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1 big problem with many possible solutions
Date:4/21/2010

Washington, DC -- For women with hormone receptor-positive breast cancers, treatment after initial surgery is straightforward: a daily dose of an anti-hormone drug will block the tumor from fuel needed for growth, and keep the breast cancer at bay. The treatments work like gangbusters at first, but after time, many tumors become resistant to therapy. With no other treatment options, the cancer grows again and eventually spreads.

Teams of scientists from Georgetown Lombardi Comprehensive Cancer Center are studying multiple ways to address this problem. Findings from their most recent research are being presented this week at the AACR 101st Annual Meeting 2010 in Washington, DC. (Embargoes listed with each abstract summary that follows).

"In our lab, we're working on two approaches for overcoming breast cancers that are treatment resistant," says Robert Clarke, PhD, DSc, a professor of oncology and physiology & biophysics at Lombardi, and interim director of GUMC's Biomedical Graduate Research Organization. "We're after what works, even if means taking the longer road. So, while it can be easier to find new combinations of existing drugs as a short term approach, if we need to identify new targets and new drugs to get the best outcome for patients in the long term, then that's what we should be doing." Clarke was recently awarded a $7.5 million NCI grant to lead one of 11 Centers for Cancer Systems Biology addressing cancer resistance.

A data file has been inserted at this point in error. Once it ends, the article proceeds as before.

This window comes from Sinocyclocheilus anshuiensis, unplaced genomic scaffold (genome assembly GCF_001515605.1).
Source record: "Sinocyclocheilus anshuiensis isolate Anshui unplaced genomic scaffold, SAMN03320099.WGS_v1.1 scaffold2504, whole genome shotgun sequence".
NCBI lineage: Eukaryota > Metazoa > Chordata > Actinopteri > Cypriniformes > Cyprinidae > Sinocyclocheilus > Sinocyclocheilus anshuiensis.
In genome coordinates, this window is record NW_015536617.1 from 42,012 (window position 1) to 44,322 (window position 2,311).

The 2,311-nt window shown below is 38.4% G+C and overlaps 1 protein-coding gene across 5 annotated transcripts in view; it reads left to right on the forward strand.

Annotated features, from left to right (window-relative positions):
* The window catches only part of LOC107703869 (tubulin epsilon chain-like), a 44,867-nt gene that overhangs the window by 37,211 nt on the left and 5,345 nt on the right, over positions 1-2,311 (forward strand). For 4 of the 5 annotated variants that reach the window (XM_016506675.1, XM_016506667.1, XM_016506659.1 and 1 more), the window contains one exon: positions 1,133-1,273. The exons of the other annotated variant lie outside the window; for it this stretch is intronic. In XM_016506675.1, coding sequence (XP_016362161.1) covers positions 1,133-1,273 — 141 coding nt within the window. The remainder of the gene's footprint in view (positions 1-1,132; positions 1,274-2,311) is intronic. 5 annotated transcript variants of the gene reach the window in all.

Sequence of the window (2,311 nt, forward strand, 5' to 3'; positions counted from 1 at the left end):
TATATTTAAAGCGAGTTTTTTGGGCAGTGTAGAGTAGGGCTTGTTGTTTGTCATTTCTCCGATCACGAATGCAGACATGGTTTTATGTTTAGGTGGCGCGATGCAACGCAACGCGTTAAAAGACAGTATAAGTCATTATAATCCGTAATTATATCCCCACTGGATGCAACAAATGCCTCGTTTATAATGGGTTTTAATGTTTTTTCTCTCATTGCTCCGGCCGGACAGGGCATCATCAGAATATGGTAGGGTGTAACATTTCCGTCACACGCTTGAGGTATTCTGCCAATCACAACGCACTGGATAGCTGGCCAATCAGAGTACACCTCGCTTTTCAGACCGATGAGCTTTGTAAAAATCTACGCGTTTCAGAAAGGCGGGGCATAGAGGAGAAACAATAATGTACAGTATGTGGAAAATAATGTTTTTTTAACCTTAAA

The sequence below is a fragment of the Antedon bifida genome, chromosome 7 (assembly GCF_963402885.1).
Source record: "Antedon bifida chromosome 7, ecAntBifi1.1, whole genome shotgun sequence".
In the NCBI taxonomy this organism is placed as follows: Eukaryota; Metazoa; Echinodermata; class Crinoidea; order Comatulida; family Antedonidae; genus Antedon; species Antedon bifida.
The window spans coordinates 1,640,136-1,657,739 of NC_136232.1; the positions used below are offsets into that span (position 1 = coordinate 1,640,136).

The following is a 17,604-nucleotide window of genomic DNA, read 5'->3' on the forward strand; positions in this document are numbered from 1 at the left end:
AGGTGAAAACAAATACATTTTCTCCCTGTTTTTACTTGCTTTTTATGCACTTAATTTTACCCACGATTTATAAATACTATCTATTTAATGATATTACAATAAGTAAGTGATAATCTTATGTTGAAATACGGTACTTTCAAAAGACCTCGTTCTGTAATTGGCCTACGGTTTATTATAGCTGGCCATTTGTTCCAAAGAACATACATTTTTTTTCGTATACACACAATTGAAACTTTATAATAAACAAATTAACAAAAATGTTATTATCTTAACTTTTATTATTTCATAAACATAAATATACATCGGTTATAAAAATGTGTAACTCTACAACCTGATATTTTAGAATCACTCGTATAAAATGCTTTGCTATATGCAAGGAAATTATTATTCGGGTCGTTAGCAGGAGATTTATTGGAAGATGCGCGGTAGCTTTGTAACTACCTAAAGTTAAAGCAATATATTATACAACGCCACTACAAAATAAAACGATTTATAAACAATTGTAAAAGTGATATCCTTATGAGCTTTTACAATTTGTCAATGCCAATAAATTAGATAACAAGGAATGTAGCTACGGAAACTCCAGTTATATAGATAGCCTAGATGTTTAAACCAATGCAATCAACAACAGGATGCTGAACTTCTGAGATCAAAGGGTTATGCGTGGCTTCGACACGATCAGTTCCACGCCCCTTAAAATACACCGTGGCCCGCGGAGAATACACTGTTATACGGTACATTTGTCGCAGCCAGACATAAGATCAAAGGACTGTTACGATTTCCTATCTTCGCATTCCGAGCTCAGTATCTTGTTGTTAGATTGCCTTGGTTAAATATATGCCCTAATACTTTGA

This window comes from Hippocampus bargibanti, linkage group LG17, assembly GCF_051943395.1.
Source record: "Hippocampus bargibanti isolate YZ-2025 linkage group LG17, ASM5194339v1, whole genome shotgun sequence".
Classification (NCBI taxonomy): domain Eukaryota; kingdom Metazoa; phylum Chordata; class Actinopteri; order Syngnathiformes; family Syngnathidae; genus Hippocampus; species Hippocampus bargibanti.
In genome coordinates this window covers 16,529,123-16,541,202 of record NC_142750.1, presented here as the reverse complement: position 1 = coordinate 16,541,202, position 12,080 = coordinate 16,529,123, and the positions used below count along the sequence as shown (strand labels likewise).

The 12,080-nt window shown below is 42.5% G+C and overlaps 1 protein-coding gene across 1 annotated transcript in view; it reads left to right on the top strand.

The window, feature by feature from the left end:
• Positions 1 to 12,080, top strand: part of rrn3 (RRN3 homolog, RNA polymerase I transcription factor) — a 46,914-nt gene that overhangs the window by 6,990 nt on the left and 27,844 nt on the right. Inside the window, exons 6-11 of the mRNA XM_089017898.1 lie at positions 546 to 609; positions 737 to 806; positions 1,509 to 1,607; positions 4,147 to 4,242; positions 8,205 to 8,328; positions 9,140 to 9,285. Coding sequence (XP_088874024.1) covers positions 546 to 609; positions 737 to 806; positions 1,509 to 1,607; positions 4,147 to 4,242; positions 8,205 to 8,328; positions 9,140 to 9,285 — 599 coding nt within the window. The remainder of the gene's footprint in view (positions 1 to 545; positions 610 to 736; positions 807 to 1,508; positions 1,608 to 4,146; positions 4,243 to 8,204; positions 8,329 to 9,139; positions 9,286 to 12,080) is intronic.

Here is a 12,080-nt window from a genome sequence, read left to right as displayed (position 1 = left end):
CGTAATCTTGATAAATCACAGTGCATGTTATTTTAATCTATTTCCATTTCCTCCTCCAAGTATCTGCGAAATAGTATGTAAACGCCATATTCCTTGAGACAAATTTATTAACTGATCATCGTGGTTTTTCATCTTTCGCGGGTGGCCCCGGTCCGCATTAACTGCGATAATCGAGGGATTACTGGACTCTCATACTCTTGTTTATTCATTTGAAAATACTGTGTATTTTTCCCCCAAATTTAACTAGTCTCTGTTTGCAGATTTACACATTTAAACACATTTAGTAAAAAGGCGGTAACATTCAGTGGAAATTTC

A third and provocative approach is being studied in the lab of V. Craig Jordan, OBE, PhD, DSc, scientific director and vice chairman of the department of oncology at Lombardi. "We believe we can trigger the treatment-resistant breast cancer cells to become vulnerable to existing treatments once again," he says. This is the underlying theory of a clinical study for women with treatment resistant, hormone receptor-positive tumors. "We are giving these women a 'splash' of estrogen to trick the cel
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Contact: Karen Mallet
km463@georgetown.edu
215-514-9751
Georgetown University Medical Center
Source:Eurekalert

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